Every Cadillac was a luxury car; this model featured curved side windows, remote-controlled exterior mirrors, variable ratio steering, and heated seats. The majority of the Cadillac line was completely redesigned and restyled for 1965. The lone exception was the Fleetwood 75 Sedan series, which would not gain full benefit of this year's redesign until 1966.
As for the other models, styling was updated in line with other GM cars. The lines were more flowing and graceful, and the cars were physically longer and lower than in previous years. This appearance was enhanced by vertical headlights up front and vertical taillights mounted in chrome-encased, dwindling tailfins. Inside the new cars, upholstery materials were given upgrades, and the Cadillac was once again the styling leader in its class. Ride comfort and handling were also greatly improved, thanks to careful engineering attention to the chassis and suspension components.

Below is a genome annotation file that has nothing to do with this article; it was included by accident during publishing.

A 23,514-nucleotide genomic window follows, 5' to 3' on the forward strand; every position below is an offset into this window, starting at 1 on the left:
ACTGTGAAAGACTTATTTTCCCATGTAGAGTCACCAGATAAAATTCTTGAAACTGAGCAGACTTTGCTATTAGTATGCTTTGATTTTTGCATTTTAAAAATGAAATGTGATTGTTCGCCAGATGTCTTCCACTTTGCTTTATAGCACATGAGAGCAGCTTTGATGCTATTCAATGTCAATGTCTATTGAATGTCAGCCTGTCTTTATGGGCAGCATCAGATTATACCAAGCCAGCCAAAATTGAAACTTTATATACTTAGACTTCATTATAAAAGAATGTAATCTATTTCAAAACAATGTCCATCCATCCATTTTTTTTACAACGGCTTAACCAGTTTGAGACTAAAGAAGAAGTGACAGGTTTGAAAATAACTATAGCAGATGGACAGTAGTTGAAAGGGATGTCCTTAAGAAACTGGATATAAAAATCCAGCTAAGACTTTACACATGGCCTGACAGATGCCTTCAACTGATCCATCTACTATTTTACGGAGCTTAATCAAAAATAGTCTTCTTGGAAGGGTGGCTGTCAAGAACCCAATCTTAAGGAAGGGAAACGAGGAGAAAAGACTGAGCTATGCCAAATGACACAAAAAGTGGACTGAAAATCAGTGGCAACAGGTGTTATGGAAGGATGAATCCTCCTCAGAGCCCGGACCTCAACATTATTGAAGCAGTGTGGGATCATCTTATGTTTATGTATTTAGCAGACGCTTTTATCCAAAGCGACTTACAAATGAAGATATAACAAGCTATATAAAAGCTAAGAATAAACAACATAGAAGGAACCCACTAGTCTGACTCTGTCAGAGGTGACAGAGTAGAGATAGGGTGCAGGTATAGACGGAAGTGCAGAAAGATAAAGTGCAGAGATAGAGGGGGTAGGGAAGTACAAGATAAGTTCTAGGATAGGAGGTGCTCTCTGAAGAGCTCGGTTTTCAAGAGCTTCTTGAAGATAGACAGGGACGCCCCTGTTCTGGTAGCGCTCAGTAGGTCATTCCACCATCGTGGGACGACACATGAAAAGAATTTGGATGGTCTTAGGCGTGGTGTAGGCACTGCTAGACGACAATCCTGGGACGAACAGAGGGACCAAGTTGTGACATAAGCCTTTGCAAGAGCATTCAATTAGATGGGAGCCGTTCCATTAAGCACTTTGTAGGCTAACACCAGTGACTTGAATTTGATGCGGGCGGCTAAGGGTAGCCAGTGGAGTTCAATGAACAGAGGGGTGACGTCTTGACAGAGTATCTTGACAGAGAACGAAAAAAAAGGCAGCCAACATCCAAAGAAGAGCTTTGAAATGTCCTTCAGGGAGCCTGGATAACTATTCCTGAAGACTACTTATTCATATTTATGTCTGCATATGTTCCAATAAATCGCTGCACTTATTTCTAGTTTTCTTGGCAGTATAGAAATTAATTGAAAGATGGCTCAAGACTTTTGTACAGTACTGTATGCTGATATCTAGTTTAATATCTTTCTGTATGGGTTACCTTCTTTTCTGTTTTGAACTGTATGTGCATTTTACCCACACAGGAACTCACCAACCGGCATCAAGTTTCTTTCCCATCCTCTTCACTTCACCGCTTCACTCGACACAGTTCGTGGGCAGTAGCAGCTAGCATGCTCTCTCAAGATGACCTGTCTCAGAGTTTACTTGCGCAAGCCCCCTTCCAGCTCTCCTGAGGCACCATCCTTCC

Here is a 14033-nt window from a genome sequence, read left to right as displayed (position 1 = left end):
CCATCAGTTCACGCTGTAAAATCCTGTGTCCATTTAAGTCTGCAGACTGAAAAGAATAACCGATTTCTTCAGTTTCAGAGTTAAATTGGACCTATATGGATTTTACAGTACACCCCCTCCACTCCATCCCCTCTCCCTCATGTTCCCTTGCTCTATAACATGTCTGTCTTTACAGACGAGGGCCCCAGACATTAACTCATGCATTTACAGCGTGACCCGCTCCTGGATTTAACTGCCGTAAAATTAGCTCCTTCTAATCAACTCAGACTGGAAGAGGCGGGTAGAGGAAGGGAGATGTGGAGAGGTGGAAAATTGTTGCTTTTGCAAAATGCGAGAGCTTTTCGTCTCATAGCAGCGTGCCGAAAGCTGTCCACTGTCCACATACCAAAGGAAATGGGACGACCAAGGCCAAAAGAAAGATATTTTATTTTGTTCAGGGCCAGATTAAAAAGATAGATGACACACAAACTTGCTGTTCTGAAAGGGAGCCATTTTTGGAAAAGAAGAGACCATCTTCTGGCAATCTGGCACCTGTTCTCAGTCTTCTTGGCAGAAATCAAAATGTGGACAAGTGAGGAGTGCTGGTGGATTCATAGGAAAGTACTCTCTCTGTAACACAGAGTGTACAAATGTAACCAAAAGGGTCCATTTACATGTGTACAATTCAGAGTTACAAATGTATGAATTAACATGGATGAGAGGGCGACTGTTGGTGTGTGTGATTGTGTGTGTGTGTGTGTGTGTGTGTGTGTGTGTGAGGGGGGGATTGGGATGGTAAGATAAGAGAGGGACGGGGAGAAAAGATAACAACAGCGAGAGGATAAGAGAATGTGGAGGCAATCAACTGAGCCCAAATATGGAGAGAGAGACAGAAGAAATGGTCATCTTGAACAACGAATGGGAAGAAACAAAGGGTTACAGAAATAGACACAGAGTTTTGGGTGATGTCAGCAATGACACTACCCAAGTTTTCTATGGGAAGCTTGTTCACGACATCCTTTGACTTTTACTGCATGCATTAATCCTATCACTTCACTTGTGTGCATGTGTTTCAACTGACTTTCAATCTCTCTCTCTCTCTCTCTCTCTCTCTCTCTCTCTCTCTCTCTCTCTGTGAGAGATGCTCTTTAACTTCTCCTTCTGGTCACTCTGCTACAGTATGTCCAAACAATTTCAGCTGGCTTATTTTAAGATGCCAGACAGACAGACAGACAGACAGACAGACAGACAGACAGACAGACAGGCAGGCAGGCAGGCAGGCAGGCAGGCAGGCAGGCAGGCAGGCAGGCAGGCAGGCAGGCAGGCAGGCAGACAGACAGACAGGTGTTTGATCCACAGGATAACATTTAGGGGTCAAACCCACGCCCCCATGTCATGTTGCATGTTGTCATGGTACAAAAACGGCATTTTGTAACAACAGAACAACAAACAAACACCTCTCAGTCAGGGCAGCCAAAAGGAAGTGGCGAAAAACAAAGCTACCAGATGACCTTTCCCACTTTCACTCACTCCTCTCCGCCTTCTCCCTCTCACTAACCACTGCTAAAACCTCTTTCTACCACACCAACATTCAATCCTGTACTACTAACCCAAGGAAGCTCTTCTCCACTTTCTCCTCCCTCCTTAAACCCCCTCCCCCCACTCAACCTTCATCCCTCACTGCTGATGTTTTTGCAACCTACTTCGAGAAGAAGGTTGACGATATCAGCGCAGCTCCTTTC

The new for 1964 Turbo Hydra-matic transmission was available in the new Calais line, but still not in the Fleetwood 75 line. The Calais, essentially a rebadged Series 62, was introduced in hopes of giving new life to the entry-level Cadillac, but despite repeated efforts, it never really took off. In retrospect, it seems Cadillac was a little slow on the learning curve, as the Calais lingered until 1976.